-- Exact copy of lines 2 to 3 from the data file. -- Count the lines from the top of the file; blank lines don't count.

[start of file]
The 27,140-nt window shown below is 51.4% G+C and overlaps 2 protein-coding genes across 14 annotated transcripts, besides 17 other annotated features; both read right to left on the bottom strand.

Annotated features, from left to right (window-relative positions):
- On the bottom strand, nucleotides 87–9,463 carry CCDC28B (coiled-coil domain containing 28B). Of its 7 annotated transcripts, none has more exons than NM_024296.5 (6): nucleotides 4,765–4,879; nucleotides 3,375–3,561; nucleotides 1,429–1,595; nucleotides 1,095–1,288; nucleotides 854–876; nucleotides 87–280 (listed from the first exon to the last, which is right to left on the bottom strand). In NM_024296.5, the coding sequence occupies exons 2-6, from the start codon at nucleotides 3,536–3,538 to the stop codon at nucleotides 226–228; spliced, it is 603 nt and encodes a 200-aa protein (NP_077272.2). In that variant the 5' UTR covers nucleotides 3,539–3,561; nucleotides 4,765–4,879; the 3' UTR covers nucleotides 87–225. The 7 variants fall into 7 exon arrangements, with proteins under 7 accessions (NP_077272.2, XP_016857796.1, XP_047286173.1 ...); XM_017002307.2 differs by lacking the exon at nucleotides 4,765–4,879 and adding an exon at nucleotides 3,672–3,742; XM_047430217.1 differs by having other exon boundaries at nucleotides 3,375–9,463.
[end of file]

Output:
Annotated features, from left to right (window-relative positions):
- On the bottom strand, nucleotides 87–9,463 carry CCDC28B (coiled-coil domain containing 28B). Of its 7 annotated transcripts, none has more exons than NM_024296.5 (6): nucleotides 4,765–4,879; nucleotides 3,375–3,561; nucleotides 1,429–1,595; nucleotides 1,095–1,288; nucleotides 854–876; nucleotides 87–280 (listed from the first exon to the last, which is right to left on the bottom strand). In NM_024296.5, the coding sequence occupies exons 2-6, from the start codon at nucleotides 3,536–3,538 to the stop codon at nucleotides 226–228; spliced, it is 603 nt and encodes a 200-aa protein (NP_077272.2). In that variant the 5' UTR covers nucleotides 3,539–3,561; nucleotides 4,765–4,879; the 3' UTR covers nucleotides 87–225. The 7 variants fall into 7 exon arrangements, with proteins under 7 accessions (NP_077272.2, XP_016857796.1, XP_047286173.1 ...); XM_017002307.2 differs by lacking the exon at nucleotides 4,765–4,879 and adding an exon at nucleotides 3,672–3,742; XM_047430217.1 differs by having other exon boundaries at nucleotides 3,375–9,463.